Fig. 5 No, this photo hasn’t been cropped; the screen is actually that thin.
The next-generation laptop makes the live performance cut
I hadn’t paid much attention to the MacBook Air. It looked like a glorified netbook, which certainly has its place . . . but wouldn’t you need a MacBook Pro if yowu were a performing laptop musician? Not any more, because it seems Apple injected an iPad with MacBook Pro steroids—and if you’re looking for a truly portable live performance computer experience, the MacBook Air is tough to beat.
WHAT IT IS
MacBook Air is the smallest, most portable computer in the MacBook line and offers models with 11" and 13" screens; this review covers the 13" model shown in Figure 5, which I’d strongly advise for stage use.
When the original MacBook Air was introduced, the lack of an optical drive was considered a serious limitation, but with the new model having dual USB 2.0 ports (one on each side—see Figure 6) and with so much software being downloadable (and no program in recent memory requiring periodic CD insertion as copy protection), the point is moot and the result is one less mechanical concern. MacBook Air has Apple’s famous industrial design, but it also benefits from aluminum unibody construction; it’s not just a pretty face, but a comparatively tough one that weighs in at 2.9 pounds.
Fig. 6 The body is really thin. How thin? This thin.
The processor is an Intel Core 2 Duo processor—same as the original MacBook Air—which is powerful enough for guitarists to run amp-sim software with sufficiently low latency (I had no problem running Guitar Rig), or keyboard players to load up a bunch of virtual instruments as well as MainStage 2 (which it can also run). If you have downtime in the hotel room, yes, you can run Logic 9 without hiccups and as expected, GarageBand comes pre-installed, although Logic Express can be pre-installed optionally at extra cost. Native resolution is 1,440 x 900 pixels (16:10), which is fine for most music programs.
Don’t like hard-drive whine? MacBook Air is built around Flash wmemory, so there are no moving parts and there’s no noise (other than when a fan kicks in under heavy use), making it tempting for studio as well as stage—and there’s no waiting for a hard disk to spin up, either. Solid-state memory is also far more rugged than a hard drive, which is important for mobile musicians; I’ve played gigs where the bass/sub was so loud that laptops literally bounced on the table, which does not make hard drives happy. And taking a page from the iPad, the trackpad is multitouch. That doesn’t mean your applications can take advantage of it yet, but the capability is there for when they do. The one bummer: no backlit keyboard—I guess you’ll need to dedicate a USB port to something like a Mighty Bright USB LED light.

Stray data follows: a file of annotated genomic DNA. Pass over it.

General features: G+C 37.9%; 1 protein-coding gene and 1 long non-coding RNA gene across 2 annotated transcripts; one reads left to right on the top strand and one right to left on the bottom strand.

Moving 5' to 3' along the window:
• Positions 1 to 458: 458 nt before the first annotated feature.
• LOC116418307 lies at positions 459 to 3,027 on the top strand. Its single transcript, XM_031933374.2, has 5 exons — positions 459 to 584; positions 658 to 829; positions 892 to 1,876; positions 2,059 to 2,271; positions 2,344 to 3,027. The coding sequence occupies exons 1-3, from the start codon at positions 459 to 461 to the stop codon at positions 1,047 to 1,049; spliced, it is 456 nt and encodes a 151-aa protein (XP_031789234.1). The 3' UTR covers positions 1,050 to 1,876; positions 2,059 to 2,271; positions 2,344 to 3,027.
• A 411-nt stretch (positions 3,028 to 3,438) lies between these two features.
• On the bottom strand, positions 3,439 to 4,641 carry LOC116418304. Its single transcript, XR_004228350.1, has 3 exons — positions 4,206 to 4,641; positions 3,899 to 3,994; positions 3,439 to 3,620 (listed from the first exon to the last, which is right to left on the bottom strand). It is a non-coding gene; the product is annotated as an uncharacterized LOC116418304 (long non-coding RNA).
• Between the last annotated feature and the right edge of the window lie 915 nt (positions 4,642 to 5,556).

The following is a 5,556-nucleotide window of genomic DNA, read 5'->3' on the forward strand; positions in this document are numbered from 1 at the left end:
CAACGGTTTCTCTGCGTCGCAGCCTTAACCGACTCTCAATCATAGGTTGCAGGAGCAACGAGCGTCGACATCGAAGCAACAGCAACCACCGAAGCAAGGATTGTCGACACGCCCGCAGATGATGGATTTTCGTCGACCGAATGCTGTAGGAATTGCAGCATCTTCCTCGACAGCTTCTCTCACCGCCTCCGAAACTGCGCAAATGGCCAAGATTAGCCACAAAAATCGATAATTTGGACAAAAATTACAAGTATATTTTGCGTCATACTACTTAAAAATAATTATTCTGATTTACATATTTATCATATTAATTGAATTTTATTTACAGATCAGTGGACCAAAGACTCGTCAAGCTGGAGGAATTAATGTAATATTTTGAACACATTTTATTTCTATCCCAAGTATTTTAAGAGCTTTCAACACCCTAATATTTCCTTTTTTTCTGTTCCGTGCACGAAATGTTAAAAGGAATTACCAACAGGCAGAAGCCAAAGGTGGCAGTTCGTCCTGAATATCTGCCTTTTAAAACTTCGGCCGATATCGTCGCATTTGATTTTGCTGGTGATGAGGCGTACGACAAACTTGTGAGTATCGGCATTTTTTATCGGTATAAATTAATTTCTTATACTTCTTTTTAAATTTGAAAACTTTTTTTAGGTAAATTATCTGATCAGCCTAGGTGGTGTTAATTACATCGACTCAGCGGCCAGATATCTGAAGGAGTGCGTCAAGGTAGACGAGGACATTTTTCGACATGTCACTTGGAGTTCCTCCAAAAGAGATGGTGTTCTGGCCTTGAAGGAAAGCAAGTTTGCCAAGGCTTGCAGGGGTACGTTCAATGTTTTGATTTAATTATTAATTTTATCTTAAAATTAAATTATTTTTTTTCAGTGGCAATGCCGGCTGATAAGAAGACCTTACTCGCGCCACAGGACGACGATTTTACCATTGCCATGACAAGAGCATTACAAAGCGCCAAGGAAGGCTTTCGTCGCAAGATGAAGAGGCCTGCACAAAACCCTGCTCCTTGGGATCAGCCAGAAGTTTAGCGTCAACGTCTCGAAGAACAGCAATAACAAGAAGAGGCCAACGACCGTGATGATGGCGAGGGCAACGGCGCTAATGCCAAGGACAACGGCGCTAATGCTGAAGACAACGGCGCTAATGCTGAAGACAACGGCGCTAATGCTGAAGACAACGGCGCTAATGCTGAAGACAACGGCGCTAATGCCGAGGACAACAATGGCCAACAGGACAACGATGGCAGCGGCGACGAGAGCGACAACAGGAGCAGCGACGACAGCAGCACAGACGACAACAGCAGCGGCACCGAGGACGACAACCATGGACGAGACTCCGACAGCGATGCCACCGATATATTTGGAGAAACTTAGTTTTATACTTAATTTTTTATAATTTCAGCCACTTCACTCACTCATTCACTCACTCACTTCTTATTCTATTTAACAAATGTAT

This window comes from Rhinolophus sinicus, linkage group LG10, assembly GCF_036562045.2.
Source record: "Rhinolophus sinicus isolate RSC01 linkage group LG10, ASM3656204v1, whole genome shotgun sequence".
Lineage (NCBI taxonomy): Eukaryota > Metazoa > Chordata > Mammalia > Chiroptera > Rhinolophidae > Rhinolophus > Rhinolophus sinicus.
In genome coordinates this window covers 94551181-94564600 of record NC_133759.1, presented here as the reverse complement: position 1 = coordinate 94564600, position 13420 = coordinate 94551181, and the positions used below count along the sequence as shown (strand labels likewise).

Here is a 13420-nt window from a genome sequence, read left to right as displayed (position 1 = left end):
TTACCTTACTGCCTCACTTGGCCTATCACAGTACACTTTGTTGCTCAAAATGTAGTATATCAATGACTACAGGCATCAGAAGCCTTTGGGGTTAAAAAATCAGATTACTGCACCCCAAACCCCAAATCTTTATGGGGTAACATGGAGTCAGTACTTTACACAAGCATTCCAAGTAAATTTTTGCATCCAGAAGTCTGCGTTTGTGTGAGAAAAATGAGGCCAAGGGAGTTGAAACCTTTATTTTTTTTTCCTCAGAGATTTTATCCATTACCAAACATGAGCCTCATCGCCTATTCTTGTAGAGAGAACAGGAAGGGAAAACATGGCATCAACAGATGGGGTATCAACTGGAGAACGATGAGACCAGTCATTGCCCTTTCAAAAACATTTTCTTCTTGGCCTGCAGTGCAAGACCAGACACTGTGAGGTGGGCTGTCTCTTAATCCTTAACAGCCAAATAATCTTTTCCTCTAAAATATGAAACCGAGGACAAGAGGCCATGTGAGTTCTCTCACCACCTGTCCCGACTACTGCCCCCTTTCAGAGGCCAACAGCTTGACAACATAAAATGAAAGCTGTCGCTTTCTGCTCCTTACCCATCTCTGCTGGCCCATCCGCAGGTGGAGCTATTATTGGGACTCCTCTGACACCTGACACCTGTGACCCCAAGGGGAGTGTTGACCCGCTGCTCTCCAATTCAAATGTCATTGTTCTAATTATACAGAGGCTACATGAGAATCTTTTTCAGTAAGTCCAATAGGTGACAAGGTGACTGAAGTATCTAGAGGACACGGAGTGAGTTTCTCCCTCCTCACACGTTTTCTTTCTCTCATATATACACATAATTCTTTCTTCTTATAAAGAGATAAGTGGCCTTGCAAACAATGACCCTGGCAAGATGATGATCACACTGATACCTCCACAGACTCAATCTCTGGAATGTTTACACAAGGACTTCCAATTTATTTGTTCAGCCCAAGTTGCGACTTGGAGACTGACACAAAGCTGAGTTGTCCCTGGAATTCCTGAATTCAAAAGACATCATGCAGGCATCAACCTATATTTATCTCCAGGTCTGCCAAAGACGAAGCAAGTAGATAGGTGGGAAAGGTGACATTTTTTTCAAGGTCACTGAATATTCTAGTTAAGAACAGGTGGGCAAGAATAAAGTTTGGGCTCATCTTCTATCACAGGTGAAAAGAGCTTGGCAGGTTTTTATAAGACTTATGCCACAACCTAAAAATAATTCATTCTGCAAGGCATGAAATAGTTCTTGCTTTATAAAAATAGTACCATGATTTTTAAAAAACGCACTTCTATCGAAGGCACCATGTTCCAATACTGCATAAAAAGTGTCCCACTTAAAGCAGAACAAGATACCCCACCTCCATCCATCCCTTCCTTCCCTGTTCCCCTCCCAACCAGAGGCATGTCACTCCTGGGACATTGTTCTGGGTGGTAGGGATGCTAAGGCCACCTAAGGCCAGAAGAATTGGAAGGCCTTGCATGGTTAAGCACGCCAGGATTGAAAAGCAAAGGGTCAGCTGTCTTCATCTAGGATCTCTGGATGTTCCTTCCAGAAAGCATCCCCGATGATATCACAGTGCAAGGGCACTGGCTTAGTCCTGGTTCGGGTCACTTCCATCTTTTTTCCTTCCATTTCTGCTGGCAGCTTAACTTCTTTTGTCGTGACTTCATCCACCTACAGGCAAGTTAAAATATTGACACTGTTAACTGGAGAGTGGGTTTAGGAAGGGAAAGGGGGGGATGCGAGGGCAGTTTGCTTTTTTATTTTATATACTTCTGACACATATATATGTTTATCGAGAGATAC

As with most Macs, you can confi gure the MacBook Air within certain parameters—1.86 or 2.13GHz processor, 128 or 256GB of Flash RAM, 2 or 4GB of system RAM. For performing you’ll probably want 4GB of system RAM and if you can swing the bucks, 256GB of storage; this of course raises the price of entry. Still, I was quite surprised by the level of performance from this Lilliputian computer. They say small is beautiful, but in this case, it’s powerful enough (and the build quality inspires enough confi dence) for live performance and DJing—and those are pretty demanding tasks.
(13" DISPLAY, 1.86GHZ, 2GB RAM)
(128GB FLASH STORAGE)
(256GB FLASH STORAGE)
More powerful than the original MacBook Air. Light and compact. Resistant to vibration thanks to Flash memory and no optical or hard drive. Two USB 2.0 ports. Very readable display, and video port for driving external displays.
No backlit keyboard. No FireWire or Ethernet connector. Native vertical screen resolution limited to 900 pixels.
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